How to Professionally List Your Products (Step #2)

Posted by Michael Cannata on

So as you may recall from my last post on the first step in the Ten Most Important Steps in starting an Etsy Business (if you haven’t read it yet, click here) I left off with telling you how I went about reverse engineering my product. If you have gotten to this far in the process, Congratulations! you are already through one of the toughest parts.

Now that you have your product comes step #2, actually listing your product. This is where winners separate themselves from losers. You buy with your eyes. I could have the best product in the world but if I simply list it with a grainy photograph and a messy background it will never sell. When I first started listing my drink coasters I was pretty much in that category. My photos looked like crap, and guess what, if the photos look like crap, people are going to think my products are crap. Because if you can’t take the time to take stunning photographs, are you really going to be able to persuade people you took the time to hand craft, quality products? Yeah, I didn’t think so.

Here is one of my first photographs I took. Yeah. Not Great. Not great at all.

butterfly drink coasters

Okay. It is not the worst thing in the world but certainly not amazing.

Here is what is good:

  1. Stamp is clear
  2. Details in travertine tile are show in detail

Here is what is bad:

  1. Dark, black, background
  2. Lighting makes the travertine look very different than it does in person
  3. Can’t clearly see the image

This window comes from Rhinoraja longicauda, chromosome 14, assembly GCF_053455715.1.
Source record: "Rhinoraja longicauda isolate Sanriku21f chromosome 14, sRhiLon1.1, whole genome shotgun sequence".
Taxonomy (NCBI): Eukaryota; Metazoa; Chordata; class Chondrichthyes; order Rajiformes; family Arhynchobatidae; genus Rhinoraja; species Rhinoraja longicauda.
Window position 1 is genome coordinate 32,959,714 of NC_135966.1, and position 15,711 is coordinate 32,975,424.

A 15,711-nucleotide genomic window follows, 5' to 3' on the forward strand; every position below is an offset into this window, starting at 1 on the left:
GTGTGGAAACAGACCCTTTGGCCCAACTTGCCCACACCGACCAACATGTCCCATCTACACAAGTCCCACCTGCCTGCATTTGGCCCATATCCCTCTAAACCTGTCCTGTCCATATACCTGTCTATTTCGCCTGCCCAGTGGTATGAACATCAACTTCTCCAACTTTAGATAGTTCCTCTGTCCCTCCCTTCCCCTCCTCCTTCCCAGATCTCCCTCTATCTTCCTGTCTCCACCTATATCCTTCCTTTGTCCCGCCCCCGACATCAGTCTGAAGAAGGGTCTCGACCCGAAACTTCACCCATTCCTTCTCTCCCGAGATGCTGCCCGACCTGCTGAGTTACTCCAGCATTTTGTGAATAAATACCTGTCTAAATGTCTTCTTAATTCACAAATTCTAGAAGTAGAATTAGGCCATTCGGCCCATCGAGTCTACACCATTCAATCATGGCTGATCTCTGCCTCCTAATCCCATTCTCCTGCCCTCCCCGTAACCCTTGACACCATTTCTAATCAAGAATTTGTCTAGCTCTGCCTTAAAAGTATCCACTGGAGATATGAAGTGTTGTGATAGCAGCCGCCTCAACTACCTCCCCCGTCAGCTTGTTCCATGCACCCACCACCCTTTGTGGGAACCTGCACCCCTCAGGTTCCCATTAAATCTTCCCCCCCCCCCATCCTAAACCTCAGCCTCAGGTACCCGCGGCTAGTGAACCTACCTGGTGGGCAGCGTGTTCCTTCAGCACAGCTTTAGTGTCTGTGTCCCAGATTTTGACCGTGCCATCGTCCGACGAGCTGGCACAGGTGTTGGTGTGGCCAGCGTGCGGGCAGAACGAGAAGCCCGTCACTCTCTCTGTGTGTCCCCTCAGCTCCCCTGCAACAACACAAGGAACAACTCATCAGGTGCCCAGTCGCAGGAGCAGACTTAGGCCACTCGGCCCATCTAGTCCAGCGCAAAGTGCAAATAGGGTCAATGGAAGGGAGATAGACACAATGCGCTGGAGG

4. Coasters are not centered in the picture
  5. Corner of coasters is cut off

Photography is always a work in progress with new styles or techniques. Here is what my photographs have progressed to over the years.

beach themed drink coasters

Qualities of a good product photograph:

  1. Light background (some websites like Amazon require a solid white backdrop)
  2. Properly focused on details (notice how you can see the hanging strands of twine)
  3. Textured background, usually opposite of the item itself (stone vs burlap cloth, wood versus concrete)
  4. Centered image
  5. Stylistically placed item (can be angled, used in combination with a prop etc.)
  6. Natural shadows but still light enough to show detail (for a great video on how to do this without expensive equipment watch this video: )

This clearly is just a small list of many simple and easy techniques and tips to make your product photography better and standout to prospective customers.


Stay tuned for step #3 in the next couple of days!








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